Have you been looking for relationship advice? I can help! While the following may not help much (or at all) with your human relationships, I do have a few tips to help you achieve better color relationships.
However you think of color, it's important to remember
we artists want our colors to work in harmony. But if you’ve been painting for any length of time at all, you know that harmony isn’t always easy to achieve. Color temperatures can be askew, values can be in the wrong range, saturation can get out of hand. It can take a lot of brush strokes to get things right.
Use Your Palette!
At some point along the way I realized something helpful. All the colors available for my painting were present on my palette. I had the whole range of value from light to dark. All the primary colors and some secondary colors were there. Why not use those palette colors to compare the color relationships for my painting?
Use Your Palette!
The best way to use your palette to compare color relationships is to mix your colors right next to each other. Check out the time lapse video below to see what I mean. (Just FYI, the video makes it look a little like I premixed the colors, but I didn’t. The video shows the whole duration of the painting session. I mixed each color as I went along.)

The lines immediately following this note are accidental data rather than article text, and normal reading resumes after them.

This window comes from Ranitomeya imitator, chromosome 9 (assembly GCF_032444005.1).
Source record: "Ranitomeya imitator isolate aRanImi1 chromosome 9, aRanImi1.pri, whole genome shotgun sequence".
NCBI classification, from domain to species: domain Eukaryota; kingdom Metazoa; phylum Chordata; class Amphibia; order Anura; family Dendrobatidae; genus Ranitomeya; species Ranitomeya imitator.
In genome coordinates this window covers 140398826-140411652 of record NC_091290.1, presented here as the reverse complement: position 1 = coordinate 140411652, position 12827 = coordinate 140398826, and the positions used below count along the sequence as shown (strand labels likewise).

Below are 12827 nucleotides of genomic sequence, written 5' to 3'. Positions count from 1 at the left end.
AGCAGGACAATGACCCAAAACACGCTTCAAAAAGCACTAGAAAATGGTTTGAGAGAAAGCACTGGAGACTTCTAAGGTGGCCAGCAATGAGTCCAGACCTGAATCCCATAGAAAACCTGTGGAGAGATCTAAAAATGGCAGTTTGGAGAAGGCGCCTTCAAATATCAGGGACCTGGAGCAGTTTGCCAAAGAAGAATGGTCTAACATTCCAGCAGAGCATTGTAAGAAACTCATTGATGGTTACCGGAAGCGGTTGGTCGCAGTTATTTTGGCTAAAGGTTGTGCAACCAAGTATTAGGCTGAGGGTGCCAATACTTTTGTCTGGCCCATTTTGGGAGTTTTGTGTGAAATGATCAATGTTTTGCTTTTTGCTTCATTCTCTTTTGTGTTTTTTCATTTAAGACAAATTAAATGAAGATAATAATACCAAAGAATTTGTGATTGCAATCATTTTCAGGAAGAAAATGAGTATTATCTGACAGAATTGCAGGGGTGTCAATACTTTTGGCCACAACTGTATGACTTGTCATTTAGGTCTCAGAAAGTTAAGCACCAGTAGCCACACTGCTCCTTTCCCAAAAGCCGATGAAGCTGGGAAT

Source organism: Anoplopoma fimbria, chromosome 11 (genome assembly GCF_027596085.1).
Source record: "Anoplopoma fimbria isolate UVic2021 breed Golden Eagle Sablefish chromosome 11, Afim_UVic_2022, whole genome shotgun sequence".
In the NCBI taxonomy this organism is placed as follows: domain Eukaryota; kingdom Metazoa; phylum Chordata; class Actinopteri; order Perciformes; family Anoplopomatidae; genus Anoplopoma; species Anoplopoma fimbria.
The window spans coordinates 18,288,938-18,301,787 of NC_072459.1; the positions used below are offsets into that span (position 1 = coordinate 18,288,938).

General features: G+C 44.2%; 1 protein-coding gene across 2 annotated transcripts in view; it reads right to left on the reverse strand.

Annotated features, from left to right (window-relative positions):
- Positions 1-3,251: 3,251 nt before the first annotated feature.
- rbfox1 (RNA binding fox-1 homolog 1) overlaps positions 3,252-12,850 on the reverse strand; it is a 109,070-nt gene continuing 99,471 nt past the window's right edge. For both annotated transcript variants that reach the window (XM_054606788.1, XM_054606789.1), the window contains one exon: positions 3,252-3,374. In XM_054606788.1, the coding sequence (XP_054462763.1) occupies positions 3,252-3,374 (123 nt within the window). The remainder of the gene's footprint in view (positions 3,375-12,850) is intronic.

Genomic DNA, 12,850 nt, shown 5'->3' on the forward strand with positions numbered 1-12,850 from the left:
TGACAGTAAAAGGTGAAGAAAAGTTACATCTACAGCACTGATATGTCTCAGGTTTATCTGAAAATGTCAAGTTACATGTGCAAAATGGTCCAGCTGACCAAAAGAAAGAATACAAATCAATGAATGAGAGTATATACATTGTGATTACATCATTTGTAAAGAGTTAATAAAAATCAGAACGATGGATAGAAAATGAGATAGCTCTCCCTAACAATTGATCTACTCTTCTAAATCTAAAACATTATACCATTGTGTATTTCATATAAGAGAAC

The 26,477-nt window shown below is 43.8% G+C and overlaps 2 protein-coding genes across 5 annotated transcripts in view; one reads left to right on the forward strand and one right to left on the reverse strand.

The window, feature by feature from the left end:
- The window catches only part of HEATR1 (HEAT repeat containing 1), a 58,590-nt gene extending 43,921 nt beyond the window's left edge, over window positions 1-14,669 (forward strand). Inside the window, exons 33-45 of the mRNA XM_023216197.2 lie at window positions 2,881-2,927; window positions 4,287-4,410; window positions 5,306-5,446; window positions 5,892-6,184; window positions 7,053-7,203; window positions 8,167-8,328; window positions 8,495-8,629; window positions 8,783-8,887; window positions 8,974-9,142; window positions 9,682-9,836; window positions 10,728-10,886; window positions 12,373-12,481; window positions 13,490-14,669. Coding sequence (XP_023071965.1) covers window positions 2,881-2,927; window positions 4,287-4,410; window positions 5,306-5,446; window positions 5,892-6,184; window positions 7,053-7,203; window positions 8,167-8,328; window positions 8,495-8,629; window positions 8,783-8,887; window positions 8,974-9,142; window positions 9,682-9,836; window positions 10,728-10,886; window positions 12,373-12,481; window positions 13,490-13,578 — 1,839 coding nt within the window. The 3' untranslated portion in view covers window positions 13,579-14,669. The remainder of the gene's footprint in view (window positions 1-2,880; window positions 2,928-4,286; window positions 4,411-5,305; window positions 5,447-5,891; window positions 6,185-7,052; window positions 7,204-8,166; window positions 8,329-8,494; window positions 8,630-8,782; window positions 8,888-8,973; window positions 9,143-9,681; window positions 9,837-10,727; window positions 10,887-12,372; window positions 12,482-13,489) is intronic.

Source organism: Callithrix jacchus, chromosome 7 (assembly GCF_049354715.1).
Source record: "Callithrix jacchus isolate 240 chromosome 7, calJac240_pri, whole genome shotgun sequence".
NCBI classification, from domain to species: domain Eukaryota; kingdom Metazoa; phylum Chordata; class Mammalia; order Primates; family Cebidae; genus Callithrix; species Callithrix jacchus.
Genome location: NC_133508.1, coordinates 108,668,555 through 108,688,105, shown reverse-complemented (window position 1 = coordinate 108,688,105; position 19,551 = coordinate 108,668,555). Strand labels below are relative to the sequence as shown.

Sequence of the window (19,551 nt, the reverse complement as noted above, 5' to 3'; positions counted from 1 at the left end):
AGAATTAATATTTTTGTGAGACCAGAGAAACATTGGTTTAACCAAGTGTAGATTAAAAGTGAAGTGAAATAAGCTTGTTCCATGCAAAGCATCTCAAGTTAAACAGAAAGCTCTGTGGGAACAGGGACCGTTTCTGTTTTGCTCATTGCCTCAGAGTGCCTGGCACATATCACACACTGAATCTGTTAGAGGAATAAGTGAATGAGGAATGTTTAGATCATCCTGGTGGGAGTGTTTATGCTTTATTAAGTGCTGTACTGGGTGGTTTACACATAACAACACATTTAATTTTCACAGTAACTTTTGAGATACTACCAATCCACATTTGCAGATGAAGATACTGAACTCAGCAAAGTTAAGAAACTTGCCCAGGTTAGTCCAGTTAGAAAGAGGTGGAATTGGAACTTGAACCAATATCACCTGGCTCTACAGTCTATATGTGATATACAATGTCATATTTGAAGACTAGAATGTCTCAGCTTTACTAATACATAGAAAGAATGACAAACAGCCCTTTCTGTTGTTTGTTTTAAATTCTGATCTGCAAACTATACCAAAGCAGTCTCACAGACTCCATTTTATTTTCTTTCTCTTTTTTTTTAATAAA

Saturation is the intensity of a color. In physical terms it is how much pigment, or pure color, is in a mixture.
Saturation is different than value. A color can be either light or dark value and still be high saturation.
One way you can think of it is how loud is the volume turned up on a color, or would the color make it into an 80's costume party.
Warm vs. Cool
Another way to divide color is into warm and cool colors. Warm colors lean yellow red, cool colors lean blue. This spectrum is called color temperature.
Temperature, like many things in art, is relative and contextual. If you place a neutral color next to a warm color it will appear cool. If you place the same neutral color next to a cool color it will appear warm.
Themes are specific sets of colors that combine well. These sets are determined by dividing up the color wheel in a certain pattern.
Two common themes are complimentary and analogous.
Complimentary schemes are made up of two colors directly across from each other on the color wheel.
Analogous themes are three adjacent colors on the color wheel.
"All colors are the friends of their neighbors and the lovers of their opposites."
- Marc Chagall
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